In the age of the Internet of Things and big data, data is becoming an increasingly important resource for businesses. It is even frequently referred to as "the new gold". But is it really the data itself that is so valuable? Not exactly. Rather, it is the insights that can be derived from it. That’s why businesses are increasingly looking for experts who are able to analyze large, complex volumes of data and draw the right conclusions to devise more efficient business strategies. A new occupation named "data scientist" is taking hold in the IT world, combining various job roles and responsibilities from the big data market.
But what exactly does a data scientist do? In general, it is an extension of the role of business or data analyst. While the conventional data analyst just analyzes data from one source, data scientists delve into and examine all data sources within a business—a process known as data mining. They are able to recognize patterns and uncover trends, even in masses of unstructured data. These insights are extremely valuable as they show businesses how they can better align their strategy to the customers’ needs.
So, data scientists are important—but where do they come from? At least until recently, there were no university programs in data science, so many still learn the ropes in business studies, computer science, or mathematics courses. In most cases, studying just one of these courses is not enough; data scientists require expertise in a variety of fields. In addition to technical knowledge, they need to be able to think both analytically and creatively. The path to becoming a big data specialist is very distinct.
Many data analysts, who are now referred to as data scientists, have acquired the necessary knowledge over the years through experience and on their own initiative. But a market for training courses has now developed, enabling IT professionals to specifically expand their skill sets. A growing number of companies, universities, and research institutes are offering workshops, seminars, and tutorials in big data. The Fraunhofer Institute for Intelligent Analysis and Information Systems is just one example. Participants usually receive a certificate at the end of such training programs.
Things are also starting to happen in university education. The economy’s demands for study programs with a specific focus on big data seem to have fallen on fertile ground. In 2013, US President Barack Obama declared data science as the top priority in the education sector. He pledged a total of 37.8 million dollars to universities in a bid to boost education in this field. His efforts were a success: Data science is one of the most popular subjects among applicants to universities such as Stanford and UC Berkeley.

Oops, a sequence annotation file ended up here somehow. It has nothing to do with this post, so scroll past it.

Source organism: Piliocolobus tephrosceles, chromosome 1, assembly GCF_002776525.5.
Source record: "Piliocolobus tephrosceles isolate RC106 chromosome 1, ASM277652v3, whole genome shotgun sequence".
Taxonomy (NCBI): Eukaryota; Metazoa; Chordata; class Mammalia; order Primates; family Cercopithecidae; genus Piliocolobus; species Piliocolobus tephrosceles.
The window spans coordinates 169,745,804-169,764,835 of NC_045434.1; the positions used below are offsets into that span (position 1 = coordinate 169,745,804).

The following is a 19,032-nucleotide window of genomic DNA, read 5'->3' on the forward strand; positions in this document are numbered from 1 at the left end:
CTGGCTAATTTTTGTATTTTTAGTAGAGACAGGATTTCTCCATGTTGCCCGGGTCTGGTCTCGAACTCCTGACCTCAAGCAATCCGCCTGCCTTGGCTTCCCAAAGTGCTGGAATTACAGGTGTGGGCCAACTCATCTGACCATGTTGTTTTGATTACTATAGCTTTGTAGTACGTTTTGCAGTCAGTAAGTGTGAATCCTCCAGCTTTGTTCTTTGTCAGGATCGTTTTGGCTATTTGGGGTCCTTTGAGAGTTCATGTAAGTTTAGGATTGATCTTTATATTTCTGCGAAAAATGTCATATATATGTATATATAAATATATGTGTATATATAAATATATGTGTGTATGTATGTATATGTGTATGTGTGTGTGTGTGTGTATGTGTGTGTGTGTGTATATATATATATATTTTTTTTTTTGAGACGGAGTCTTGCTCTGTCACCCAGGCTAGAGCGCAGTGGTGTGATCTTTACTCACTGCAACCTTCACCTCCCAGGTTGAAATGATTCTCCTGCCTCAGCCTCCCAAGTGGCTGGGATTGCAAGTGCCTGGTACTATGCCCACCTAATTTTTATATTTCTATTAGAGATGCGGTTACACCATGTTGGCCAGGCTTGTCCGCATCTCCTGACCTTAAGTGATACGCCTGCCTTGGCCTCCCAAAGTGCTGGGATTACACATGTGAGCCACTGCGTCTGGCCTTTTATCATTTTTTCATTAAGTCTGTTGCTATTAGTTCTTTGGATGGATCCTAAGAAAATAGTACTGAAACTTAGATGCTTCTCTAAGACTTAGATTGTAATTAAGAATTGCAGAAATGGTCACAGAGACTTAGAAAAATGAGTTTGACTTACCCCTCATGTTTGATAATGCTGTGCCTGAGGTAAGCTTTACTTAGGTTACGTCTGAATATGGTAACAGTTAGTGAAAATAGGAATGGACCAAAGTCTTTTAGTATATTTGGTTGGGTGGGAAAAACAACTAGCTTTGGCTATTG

This trend is catching on in Europe too, with numerous universities offering specialized study programs. The majority of these are comprehensive, in-depth master’s courses. Examples include Business Intelligence and Analytics at the Chemnitz University of Technology, Data Science at the Technical University of Dortmund, and Business Informatics with a focus on big data and business analytics at Aalen University. It is a growing trend: Even smaller institutes have jumped on the bandwagon and are expanding their range of courses.
However, courses in data science are still relatively new, giving graduates even better chances on the job market. To meet the global demand for big data specialists, the selection of courses offered needs to be expanded over the next few years.
At CeBIT, IT and business experts discuss how intelligent big data analyses transform entire business models. In forums, panel discussions, and workshops, visitors can discover the latest trends in big data, business intelligence, and predictive analytics . And the Job and Career area is the perfect place for data scientists who want to meet attractive employers or recruiters looking for highly sought-after IT specialists.